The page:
To stay healthy, you have to take things into your own hands -- literally. Washing your hands regularly is one of the best ways to fend off sickness.
Germs can live for hours or even days on surfaces. If someone coughs on a handle and then you grab it, the virus can spread onto your hands. You can infect yourself by touching your eyes, nose, or mouth.
Soap traps these germs, and water rinses them away. Although it seems simple enough, research shows that 97% of Americans don’t wash their hands correctly. To scrub up the right way, teach your family to follow these steps:
- Wet your hands with warm or cold water. (Hot water can dry out your skin.)
- Apply soap.
- Rub your hands together to create a lather. Lather the backs of your hands, between your fingers, and underneath your fingernails.
- Scrub your hands for 20 seconds, or the amount of time it takes to sing “Happy Birthday” twice.
- Rinse your hands beneath clean, running water.
- Shake your hands a few times. Then dry with a clean towel or hand dryer.
When to Wash
Make handwashing a habit in your family. Remind everyone to hit the sink during these times.
- Touching your mouth, eyes, or nose, or a cut or scrape
- Using the bathroom
- Playing on playground equipment
- Touching pets or pet food
- Handling garbage
Hand Sanitizer Dos and Don’ts
Washing with soap and water is the best way to clean your hands. But if you’re not near a sink, hand sanitizers are a good option. Alcohol-based sanitizers can destroy many of the germs that make you sick -- if you use them correctly.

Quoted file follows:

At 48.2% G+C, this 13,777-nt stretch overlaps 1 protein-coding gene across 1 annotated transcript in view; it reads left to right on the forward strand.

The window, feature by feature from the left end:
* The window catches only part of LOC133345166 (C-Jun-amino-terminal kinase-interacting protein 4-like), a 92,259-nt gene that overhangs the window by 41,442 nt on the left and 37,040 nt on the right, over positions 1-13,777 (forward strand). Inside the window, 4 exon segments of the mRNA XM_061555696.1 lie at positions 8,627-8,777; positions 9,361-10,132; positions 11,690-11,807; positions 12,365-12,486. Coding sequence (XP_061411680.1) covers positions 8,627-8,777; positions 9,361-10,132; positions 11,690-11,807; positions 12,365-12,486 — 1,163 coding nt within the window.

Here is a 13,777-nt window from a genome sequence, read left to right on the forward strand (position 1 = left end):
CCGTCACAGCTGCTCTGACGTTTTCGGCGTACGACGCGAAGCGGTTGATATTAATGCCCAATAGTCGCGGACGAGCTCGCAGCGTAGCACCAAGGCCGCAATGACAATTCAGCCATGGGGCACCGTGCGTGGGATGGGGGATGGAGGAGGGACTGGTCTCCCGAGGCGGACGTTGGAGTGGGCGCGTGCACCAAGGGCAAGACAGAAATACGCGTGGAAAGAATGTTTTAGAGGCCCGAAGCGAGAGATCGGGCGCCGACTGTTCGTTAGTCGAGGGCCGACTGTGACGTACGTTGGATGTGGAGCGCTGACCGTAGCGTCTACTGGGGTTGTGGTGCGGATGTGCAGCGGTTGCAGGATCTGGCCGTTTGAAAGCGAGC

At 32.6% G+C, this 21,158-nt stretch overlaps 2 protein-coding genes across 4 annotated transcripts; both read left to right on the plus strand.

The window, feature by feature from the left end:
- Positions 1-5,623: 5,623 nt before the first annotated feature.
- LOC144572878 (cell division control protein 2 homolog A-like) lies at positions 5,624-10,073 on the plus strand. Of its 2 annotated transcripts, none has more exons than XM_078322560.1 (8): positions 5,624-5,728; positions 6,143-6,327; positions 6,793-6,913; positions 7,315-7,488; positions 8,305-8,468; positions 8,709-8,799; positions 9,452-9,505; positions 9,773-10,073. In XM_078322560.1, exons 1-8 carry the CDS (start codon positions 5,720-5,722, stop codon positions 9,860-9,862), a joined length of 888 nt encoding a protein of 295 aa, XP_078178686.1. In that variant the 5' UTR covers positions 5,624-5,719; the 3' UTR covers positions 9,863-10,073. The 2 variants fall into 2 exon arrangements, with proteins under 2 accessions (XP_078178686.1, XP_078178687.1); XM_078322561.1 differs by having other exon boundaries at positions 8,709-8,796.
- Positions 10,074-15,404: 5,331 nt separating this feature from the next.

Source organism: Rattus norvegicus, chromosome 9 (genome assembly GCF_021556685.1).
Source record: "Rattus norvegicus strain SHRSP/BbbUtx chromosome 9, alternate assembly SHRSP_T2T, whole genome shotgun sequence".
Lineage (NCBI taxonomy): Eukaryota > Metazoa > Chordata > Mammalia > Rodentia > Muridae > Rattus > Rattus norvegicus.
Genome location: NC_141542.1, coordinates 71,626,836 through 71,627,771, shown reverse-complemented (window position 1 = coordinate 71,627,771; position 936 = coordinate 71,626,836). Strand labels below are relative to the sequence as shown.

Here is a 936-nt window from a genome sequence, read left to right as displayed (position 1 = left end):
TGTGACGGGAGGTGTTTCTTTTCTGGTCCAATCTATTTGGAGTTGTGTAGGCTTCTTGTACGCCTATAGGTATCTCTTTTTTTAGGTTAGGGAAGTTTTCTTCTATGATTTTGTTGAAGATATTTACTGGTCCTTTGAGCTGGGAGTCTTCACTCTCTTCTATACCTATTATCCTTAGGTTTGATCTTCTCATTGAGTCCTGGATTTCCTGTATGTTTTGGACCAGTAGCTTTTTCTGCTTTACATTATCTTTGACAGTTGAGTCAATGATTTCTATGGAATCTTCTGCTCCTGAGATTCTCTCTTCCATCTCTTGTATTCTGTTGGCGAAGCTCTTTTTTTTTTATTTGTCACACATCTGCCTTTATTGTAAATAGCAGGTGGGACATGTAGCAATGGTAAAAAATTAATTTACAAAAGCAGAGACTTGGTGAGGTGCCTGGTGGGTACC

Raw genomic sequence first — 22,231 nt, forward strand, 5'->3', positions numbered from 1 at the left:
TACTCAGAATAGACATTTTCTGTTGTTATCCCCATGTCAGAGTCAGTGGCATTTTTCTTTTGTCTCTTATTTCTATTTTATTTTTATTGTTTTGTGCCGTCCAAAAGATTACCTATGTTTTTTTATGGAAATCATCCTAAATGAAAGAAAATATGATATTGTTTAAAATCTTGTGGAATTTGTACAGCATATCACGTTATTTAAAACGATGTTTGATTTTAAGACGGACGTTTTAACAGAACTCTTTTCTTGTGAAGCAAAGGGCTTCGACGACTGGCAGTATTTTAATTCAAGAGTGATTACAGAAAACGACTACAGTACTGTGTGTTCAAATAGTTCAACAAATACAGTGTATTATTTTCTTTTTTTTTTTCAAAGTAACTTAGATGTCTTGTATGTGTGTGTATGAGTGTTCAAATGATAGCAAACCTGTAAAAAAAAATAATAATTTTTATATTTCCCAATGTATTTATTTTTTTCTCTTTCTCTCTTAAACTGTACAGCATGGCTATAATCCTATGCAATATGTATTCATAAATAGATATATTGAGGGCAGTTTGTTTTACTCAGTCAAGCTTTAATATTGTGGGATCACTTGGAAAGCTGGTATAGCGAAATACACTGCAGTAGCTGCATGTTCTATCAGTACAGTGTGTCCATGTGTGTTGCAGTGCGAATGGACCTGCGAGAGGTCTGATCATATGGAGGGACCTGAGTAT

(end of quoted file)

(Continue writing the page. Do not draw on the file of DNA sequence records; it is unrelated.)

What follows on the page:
DO look for sanitizers that are at least 60% alcohol. Research shows these sanitizers work better than those with lower amounts of alcohol.
DON’T use sanitizer on dirty or greasy hands. The sanitizer won’t be as effective.
DO apply enough sanitizer. Cover the fronts and backs of your hands, between your fingers, and under your fingernails. Check the label; most brands recommend an amount that’s about the size of a quarter.
DO rub your hands until they’re dry. Put the sanitizer in the palm of one hand. Then rub for about 20 seconds, or until your hands are dry.
DON’T wipe, rinse, or wave your hands. Wiping or rinsing off the sanitizer can make it less effective. Waving your hands exposes them to any germs in the air.
DON’T leave sanitizers in the reach of children. A few swallows can lead to alcohol poisoning.
DO still wash with soap and water. Sanitizers don’t remove all kinds of harmful germs, so you should scrub up as soon as you can.
Hygiene at Home
You share many things with your family, but sickness doesn’t have to be one of them. To prevent the spread of germs, step up your cleaning routine. Viruses, such as the flu, can live for up to 2 days on surfaces, so it’s important to disinfect regularly. These steps can help keep your household healthy:
- Use the right products. Look for cleaners that destroy cold and flu viruses. Or make your own by mixing 1/3 cup bleach with a gallon of water.
- Clean and sanitize. Wash surfaces with soap and warm water. Then use your disinfecting cleaner as directed. Or wipe with a bleach solution and let air-dry.
- Disinfect high-touch areas often. These include door handles, light switches, faucets, and toilets.
- Wipe down phones, remote controls, tablets, and keyboards. These electronics are often teeming with germs. Check with the manufacturer on how clean them. Or use an alcohol wipe or 70% alcohol spray and dry completely.
- Assign toiletries. Make sure everyone uses their own towel, razor, cup, and toothbrush.